More 3D (No Glasses Required-Just Give Me A Hand)
May 17, 2014
Jose Delgado Jr. Jose, 53 year old
was born without most of his left hand and in the past year
he had been using a prosthetic hand that costs $42,000
which he paid about half out of pocket.
Well 3D is becoming like healthcare and startup in more ways than one. I’ve seen all three written with a hyphen or space between them; and, while it’s not so confusing for readers it is a little for writers (or someone who tries to write). So, just as I decided that since my former industry of healthcare and startups couldn’t make up their minds, I’m going to do the same for 3D and go it without hyphens or spaces. One problem solved now only 100 million more to go! Phew!
There are some parts of tech that I dislike like when a product doesn’t have a built in revenue stream (it’s the marketer/sales in me) and why apps like WhatsApp confuse and frustrate me. The part of tech I love is innovation as it relates to healthcare. Again if Google understood how to market Glass it would have fallen in the second part and why I love tech; but, it didn’t because Google didn’t know their market and that technology has fallen into Glasshole hell for me.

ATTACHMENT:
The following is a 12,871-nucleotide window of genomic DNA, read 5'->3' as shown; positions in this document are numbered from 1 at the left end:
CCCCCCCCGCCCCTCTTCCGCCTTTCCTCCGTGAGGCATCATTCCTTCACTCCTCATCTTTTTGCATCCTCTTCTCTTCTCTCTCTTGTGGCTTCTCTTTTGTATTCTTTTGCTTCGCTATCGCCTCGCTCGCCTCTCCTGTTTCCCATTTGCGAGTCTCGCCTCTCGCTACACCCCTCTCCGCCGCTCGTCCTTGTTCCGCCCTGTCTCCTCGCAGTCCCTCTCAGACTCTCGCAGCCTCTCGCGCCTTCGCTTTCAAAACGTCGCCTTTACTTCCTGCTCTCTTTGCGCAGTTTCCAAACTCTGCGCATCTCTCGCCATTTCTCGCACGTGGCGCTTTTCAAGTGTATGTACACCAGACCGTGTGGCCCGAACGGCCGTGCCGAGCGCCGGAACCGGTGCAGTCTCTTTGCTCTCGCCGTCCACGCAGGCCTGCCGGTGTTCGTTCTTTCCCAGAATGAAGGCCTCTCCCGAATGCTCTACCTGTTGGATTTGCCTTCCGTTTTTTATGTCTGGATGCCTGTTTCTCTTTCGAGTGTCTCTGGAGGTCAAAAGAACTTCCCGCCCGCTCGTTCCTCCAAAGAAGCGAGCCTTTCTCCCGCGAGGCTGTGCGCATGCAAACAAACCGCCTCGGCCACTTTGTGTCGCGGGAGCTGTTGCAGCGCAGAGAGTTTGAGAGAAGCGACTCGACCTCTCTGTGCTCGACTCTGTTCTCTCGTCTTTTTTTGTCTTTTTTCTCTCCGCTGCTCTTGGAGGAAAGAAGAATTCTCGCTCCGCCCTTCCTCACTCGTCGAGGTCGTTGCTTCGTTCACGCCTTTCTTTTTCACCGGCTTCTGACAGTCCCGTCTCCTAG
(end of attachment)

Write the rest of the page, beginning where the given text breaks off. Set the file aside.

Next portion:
The combination of 3D and healthcare is amazing when you read stories like this: 3D Printer Hand for $50 Outperforms $42,000 Device; Advances in 3D Printing Entire Arms and Brain Tissue Mish’s Global Economic Trend Analysis
Students at the Washington University in St. Louis has built a robotic prosthetic arm for thirteen-year-old Sydney Kendall who lost her right arm in a boating accident when she was six years old.
Using a computer program and a 3D printer, Kendall Gretsch, Henry Lather and Kranti Peddada, seniors studying biomedical engineering in the School of Engineering & Applied Science, created a robotic prosthetic arm out of bright-pink plastic. Each part of the robotic hand and arm is made individually. It took about 20 minutes to print the small parts, and an hour to make larger parts. The whole project took about 13-15 hours to print. Total cost is only $200, while normally a prosthetic would cost a minimum of $6,000.
3D printing is changing healthcare and if you liked this story you may also like: 3D Printing not Just for Medicine Anymore
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Thanks for reading and taking the time to let me know about a web explorer problem. I’ll have Rob from Corndog Computers check into for me (aka my IT-ha). Your site is really nice and very clean. Thanks again-Melayna